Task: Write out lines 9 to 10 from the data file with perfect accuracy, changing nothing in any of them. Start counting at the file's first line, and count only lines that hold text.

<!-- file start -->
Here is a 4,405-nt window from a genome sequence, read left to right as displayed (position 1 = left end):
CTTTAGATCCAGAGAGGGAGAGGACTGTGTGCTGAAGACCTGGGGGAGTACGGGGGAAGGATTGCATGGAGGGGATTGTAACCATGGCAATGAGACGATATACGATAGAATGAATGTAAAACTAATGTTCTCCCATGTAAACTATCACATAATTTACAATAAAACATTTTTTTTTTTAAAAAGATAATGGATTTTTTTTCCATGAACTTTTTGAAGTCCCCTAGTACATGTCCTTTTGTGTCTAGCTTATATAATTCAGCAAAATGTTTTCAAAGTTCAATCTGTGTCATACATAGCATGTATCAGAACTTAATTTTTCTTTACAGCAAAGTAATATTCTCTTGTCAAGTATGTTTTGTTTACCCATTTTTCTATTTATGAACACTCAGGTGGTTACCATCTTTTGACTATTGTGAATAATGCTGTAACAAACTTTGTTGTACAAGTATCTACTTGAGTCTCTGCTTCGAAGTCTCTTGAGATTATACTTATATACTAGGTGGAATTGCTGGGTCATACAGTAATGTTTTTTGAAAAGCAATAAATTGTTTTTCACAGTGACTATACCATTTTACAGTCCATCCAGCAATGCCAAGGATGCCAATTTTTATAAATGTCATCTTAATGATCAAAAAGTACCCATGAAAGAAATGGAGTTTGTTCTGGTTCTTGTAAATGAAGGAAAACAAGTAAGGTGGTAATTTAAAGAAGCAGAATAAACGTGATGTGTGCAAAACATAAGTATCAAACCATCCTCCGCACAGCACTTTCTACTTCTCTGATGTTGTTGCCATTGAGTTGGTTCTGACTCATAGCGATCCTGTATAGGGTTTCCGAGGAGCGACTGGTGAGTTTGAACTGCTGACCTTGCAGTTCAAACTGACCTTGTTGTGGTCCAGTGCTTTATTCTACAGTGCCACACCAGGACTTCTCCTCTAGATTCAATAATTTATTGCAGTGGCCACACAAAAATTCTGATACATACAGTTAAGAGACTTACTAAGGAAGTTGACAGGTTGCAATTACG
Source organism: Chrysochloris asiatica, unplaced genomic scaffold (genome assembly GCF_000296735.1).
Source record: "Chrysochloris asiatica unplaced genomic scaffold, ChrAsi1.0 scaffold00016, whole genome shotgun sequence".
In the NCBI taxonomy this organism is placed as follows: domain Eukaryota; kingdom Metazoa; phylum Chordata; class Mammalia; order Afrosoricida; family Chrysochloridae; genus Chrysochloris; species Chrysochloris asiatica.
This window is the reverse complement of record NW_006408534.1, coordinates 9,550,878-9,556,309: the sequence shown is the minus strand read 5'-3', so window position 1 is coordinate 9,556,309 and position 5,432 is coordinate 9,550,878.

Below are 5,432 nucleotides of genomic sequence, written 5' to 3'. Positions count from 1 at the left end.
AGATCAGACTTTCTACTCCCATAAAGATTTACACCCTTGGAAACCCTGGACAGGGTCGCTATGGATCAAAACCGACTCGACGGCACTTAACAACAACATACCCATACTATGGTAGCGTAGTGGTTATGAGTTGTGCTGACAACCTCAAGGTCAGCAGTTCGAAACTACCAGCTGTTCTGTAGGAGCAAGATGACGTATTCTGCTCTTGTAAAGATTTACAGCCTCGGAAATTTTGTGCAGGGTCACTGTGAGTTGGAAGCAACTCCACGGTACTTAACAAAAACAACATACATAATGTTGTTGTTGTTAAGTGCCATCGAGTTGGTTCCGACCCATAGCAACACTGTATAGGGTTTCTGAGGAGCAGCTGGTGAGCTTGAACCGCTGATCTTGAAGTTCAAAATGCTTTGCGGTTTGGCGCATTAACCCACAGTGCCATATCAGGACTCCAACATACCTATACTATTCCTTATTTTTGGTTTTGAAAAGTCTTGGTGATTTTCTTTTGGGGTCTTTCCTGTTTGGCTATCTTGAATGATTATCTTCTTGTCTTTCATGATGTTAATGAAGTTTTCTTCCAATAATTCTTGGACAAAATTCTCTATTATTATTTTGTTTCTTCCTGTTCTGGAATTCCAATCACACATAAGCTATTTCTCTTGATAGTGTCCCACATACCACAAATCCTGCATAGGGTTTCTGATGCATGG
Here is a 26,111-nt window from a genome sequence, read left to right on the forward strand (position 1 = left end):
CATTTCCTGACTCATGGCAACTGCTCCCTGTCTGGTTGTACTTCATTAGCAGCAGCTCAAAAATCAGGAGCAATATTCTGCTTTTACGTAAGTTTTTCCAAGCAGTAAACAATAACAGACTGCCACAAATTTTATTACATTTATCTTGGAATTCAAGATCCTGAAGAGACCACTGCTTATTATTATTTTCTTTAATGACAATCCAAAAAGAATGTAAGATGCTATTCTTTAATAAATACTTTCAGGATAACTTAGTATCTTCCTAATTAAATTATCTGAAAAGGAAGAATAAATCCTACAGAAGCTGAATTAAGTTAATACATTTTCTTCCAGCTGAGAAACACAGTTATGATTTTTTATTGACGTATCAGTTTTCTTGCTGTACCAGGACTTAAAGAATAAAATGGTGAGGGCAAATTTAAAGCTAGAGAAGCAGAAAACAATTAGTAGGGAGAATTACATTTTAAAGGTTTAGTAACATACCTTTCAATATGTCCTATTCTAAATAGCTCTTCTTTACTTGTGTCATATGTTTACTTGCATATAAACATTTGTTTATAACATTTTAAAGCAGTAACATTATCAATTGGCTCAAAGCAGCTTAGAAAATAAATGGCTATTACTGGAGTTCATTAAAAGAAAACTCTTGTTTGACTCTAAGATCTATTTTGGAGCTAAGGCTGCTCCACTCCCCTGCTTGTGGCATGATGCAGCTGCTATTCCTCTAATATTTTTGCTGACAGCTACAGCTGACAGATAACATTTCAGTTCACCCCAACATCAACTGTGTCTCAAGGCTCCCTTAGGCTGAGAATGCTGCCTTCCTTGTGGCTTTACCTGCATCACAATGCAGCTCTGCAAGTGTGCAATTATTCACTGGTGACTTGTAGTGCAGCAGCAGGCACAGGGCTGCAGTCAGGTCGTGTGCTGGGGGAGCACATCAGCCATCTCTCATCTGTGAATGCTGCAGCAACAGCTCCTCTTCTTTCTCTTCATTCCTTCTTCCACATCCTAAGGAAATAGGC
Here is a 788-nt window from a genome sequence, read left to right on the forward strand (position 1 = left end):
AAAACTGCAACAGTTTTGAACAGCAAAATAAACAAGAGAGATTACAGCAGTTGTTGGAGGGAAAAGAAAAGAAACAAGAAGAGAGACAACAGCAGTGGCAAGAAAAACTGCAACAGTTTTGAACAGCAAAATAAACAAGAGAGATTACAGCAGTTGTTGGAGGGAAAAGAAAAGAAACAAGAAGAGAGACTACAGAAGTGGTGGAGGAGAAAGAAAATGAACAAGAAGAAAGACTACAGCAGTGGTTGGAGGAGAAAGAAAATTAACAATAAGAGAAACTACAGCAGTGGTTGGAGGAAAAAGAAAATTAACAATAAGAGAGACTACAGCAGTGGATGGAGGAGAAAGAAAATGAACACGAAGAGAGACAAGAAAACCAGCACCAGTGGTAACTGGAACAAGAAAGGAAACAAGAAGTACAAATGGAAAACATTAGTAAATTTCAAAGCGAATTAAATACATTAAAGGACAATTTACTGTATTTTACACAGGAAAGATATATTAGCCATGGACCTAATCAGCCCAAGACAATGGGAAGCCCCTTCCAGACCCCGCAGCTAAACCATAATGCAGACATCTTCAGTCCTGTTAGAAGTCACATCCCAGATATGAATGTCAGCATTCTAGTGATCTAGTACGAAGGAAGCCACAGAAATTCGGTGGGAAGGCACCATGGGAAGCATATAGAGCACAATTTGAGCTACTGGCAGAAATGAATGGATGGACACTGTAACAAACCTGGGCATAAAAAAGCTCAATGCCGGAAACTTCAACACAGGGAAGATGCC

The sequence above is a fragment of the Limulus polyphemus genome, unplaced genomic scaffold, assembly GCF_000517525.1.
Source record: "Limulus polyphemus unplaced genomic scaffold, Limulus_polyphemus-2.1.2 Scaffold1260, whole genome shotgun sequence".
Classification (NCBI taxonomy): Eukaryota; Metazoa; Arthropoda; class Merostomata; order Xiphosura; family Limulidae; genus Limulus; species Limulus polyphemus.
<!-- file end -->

Here is a 26,111-nt window from a genome sequence, read left to right on the forward strand (position 1 = left end):
CATTTCCTGACTCATGGCAACTGCTCCCTGTCTGGTTGTACTTCATTAGCAGCAGCTCAAAAATCAGGAGCAATATTCTGCTTTTACGTAAGTTTTTCCAAGCAGTAAACAATAACAGACTGCCACAAATTTTATTACATTTATCTTGGAATTCAAGATCCTGAAGAGACCACTGCTTATTATTATTTTCTTTAATGACAATCCAAAAAGAATGTAAGATGCTATTCTTTAATAAATACTTTCAGGATAACTTAGTATCTTCCTAATTAAATTATCTGAAAAGGAAGAATAAATCCTACAGAAGCTGAATTAAGTTAATACATTTTCTTCCAGCTGAGAAACACAGTTATGATTTTTTATTGACGTATCAGTTTTCTTGCTGTACCAGGACTTAAAGAATAAAATGGTGAGGGCAAATTTAAAGCTAGAGAAGCAGAAAACAATTAGTAGGGAGAATTACATTTTAAAGGTTTAGTAACATACCTTTCAATATGTCCTATTCTAAATAGCTCTTCTTTACTTGTGTCATATGTTTACTTGCATATAAACATTTGTTTATAACATTTTAAAGCAGTAACATTATCAATTGGCTCAAAGCAGCTTAGAAAATAAATGGCTATTACTGGAGTTCATTAAAAGAAAACTCTTGTTTGACTCTAAGATCTATTTTGGAGCTAAGGCTGCTCCACTCCCCTGCTTGTGGCATGATGCAGCTGCTATTCCTCTAATATTTTTGCTGACAGCTACAGCTGACAGATAACATTTCAGTTCACCCCAACATCAACTGTGTCTCAAGGCTCCCTTAGGCTGAGAATGCTGCCTTCCTTGTGGCTTTACCTGCATCACAATGCAGCTCTGCAAGTGTGCAATTATTCACTGGTGACTTGTAGTGCAGCAGCAGGCACAGGGCTGCAGTCAGGTCGTGTGCTGGGGGAGCACATCAGCCATCTCTCATCTGTGAATGCTGCAGCAACAGCTCCTCTTCTTTCTCTTCATTCCTTCTTCCACATCCTAAGGAAATAGGC